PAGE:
It is also important to note that these statues would have been garishly painted in ancient times, so their current look is somewhat misleading.  Chemical analyses have recently revealed, for example, that the Medici Venus, had gold leafed hair, red lipstick, and earings that hung from holes in her marble lobes.  I've tried to reconstruct what she might have looked like below.

All of the famous Venus statues antedate Praxiteles by centuries.  Medici, Menophantos, and Melos date from about 100 BCE.  The Capitone and Colonna are Roman copies.  All are thought to originate in the Venus by Praxiteles, though scholars disagree about which is most faithful.  Knowledge of that original derives from written sources, written long after Praxiteles lived, but they are involved by oral tradition and eye-witness accounts of the statue, which was housed in a Temple at Knidos (and it is therefore known as the Knidian Venus).  One account, from Plyny writing around 70 CE, explains that Praxiteles originally made two versions of the Venus, clothed and unclothed, and gave first choice to the city of Kos:
[S]uperior to all the statues, not only of Praxiteles, but of any other artist that ever existed, is his Knidian Venus... The artist made two statues of the goddess, and offered them both for sale: one of them was represented with drapery, and for this reason was preferred by the people of Kos, who had the choice; the second was offered them at the same price, but, on the grounds of propriety and modesty, they thought fit to choose the other. Upon this, the Knidians purchased the rejected statue... At a later period, King Nicomedes wished to purchase this statue of the Knidians, and made them an offer to pay off the whole of their public debt, which was very large. They preferred, however, to submit to any extremity rather than part with it; and with good reason, for by this statue Praxiteles has perpetuated the glory of Knidos. The little temple in which it, is placed is open on all sides, so that the beauties of the statue admit of being seen from every point of view; an arrangement which was favoured by the goddess herself, it is generally believed. Indeed, from whatever point it is viewed, its execution is equally worthy of admiration.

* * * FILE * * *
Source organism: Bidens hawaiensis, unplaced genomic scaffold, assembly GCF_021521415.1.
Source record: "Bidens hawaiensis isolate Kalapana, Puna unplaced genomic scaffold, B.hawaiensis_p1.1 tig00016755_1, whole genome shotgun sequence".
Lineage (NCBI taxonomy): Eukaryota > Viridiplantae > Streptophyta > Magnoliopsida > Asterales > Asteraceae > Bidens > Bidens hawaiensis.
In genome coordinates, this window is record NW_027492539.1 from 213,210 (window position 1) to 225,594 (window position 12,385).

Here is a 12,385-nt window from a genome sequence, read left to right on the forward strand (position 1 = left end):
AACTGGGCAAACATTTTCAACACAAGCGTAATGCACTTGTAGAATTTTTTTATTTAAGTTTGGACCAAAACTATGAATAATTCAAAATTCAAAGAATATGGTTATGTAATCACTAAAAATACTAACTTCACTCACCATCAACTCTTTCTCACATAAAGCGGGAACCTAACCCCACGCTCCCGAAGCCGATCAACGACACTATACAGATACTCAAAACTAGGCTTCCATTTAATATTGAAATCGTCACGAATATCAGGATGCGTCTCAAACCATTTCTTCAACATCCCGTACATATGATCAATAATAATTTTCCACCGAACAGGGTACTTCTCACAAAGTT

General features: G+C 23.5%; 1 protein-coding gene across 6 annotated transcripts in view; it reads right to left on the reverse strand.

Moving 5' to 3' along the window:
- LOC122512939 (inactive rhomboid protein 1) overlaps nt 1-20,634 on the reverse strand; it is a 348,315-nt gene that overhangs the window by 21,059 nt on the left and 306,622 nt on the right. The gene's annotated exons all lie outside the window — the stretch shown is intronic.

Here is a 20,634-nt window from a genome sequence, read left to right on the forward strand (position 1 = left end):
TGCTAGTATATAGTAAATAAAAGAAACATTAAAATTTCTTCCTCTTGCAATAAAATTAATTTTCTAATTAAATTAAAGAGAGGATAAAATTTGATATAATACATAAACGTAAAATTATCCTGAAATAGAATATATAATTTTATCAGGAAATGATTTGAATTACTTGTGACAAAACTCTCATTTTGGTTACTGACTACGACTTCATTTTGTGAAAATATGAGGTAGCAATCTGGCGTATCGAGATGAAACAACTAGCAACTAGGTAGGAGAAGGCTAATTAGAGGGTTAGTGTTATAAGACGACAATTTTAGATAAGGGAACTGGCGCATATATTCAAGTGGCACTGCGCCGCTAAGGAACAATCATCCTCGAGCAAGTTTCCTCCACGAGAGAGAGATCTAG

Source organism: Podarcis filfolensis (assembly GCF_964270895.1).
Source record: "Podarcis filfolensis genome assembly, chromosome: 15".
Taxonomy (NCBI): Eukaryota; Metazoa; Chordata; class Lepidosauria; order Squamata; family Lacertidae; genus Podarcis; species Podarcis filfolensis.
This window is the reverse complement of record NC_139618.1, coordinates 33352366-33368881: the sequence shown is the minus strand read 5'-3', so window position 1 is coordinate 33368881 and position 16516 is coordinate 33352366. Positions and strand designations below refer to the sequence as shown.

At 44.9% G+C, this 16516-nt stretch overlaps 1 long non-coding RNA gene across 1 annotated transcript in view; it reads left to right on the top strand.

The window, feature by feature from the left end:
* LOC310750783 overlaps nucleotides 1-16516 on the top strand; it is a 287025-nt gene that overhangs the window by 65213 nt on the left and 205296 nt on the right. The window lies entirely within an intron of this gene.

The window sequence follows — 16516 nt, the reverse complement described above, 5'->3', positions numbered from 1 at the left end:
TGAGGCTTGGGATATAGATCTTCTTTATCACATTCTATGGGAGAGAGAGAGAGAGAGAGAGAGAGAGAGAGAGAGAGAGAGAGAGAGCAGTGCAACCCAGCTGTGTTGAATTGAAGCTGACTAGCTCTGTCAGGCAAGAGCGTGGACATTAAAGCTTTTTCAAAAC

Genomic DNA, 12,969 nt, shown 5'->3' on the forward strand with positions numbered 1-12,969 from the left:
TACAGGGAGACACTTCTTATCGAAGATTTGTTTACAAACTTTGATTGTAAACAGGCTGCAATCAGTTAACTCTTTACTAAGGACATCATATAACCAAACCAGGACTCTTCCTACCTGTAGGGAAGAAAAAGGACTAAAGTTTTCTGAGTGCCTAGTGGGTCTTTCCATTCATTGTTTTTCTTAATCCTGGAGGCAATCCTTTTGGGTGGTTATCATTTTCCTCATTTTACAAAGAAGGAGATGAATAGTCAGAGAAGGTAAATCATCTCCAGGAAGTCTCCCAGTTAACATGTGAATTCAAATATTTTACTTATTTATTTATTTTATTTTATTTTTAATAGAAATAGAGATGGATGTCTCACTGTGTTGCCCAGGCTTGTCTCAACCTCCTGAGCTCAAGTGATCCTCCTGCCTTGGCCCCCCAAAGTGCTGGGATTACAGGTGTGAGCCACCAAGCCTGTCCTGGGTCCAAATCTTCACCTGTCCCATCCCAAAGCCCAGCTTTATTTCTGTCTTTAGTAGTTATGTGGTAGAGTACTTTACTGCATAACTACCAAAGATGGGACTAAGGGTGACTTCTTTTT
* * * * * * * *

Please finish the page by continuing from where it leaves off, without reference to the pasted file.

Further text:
Plyny here extols a virtue that marks the advance for Archaic sculpture to Classical Hellenistic sculpture: the creation of works that are beautiful from multiple viewing angles.  He also remarks on the impact of the sculptures main innovation: with nudity comes eroticism.  The fame of the statue issued in part from the sexual excitement it caused,  Plyny continues with an anecdote: 
A certain individual, it is said, became enamoured of this statue, and, concealing himself in the temple during the night, gratified his lustful passion upon it, traces of which are to be seen in a stain left upon the marble.
This story is also recounted in a 4th century CE dialogue called Erotos, falsely attributed to the 1st century author, Lucian.  The author of this dialogue (referred to as a Pseudo-Lucian), also reports that the Knidian Venus appealed to viewers with a sexual preference for male bodies.  Here is the reaction of Callicratídas, a gay man from Athens, upon seeing the statue's rear: